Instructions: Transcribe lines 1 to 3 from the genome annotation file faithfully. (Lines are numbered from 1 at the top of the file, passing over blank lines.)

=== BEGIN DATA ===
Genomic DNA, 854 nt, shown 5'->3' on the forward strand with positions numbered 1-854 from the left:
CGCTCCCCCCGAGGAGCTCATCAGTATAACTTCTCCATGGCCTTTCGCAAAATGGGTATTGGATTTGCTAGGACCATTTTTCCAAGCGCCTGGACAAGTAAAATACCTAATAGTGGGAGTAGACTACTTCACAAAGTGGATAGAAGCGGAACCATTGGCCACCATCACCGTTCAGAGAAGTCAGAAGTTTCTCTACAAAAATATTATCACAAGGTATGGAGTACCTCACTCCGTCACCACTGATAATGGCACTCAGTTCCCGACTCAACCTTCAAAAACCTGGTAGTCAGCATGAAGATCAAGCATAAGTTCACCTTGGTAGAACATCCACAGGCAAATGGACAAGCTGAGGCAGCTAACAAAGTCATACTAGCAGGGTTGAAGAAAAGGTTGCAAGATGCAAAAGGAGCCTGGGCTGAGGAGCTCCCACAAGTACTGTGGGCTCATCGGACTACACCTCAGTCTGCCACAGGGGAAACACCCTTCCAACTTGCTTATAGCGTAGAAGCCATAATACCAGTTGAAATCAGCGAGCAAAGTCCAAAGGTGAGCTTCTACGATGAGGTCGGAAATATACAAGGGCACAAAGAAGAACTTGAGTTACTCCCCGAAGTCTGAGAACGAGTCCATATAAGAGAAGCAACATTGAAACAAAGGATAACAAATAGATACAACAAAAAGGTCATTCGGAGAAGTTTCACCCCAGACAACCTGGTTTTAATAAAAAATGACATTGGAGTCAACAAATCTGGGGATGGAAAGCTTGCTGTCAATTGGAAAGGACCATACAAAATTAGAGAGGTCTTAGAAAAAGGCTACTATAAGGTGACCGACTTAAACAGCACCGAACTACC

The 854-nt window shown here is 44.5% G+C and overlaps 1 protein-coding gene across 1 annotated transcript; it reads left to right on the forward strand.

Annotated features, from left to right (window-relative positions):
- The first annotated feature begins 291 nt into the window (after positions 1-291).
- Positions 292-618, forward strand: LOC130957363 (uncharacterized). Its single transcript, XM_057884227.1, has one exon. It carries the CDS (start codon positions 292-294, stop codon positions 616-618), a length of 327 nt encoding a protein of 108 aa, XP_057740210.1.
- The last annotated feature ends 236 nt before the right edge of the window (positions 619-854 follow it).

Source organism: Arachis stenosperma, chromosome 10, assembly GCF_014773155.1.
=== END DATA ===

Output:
Genomic DNA, 854 nt, shown 5'->3' on the forward strand with positions numbered 1-854 from the left:
CGCTCCCCCCGAGGAGCTCATCAGTATAACTTCTCCATGGCCTTTCGCAAAATGGGTATTGGATTTGCTAGGACCATTTTTCCAAGCGCCTGGACAAGTAAAATACCTAATAGTGGGAGTAGACTACTTCACAAAGTGGATAGAAGCGGAACCATTGGCCACCATCACCGTTCAGAGAAGTCAGAAGTTTCTCTACAAAAATATTATCACAAGGTATGGAGTACCTCACTCCGTCACCACTGATAATGGCACTCAGTTCCCGACTCAACCTTCAAAAACCTGGTAGTCAGCATGAAGATCAAGCATAAGTTCACCTTGGTAGAACATCCACAGGCAAATGGACAAGCTGAGGCAGCTAACAAAGTCATACTAGCAGGGTTGAAGAAAAGGTTGCAAGATGCAAAAGGAGCCTGGGCTGAGGAGCTCCCACAAGTACTGTGGGCTCATCGGACTACACCTCAGTCTGCCACAGGGGAAACACCCTTCCAACTTGCTTATAGCGTAGAAGCCATAATACCAGTTGAAATCAGCGAGCAAAGTCCAAAGGTGAGCTTCTACGATGAGGTCGGAAATATACAAGGGCACAAAGAAGAACTTGAGTTACTCCCCGAAGTCTGAGAACGAGTCCATATAAGAGAAGCAACATTGAAACAAAGGATAACAAATAGATACAACAAAAAGGTCATTCGGAGAAGTTTCACCCCAGACAACCTGGTTTTAATAAAAAATGACATTGGAGTCAACAAATCTGGGGATGGAAAGCTTGCTGTCAATTGGAAAGGACCATACAAAATTAGAGAGGTCTTAGAAAAAGGCTACTATAAGGTGACCGACTTAAACAGCACCGAACTACC

The 854-nt window shown here is 44.5% G+C and overlaps 1 protein-coding gene across 1 annotated transcript; it reads left to right on the forward strand.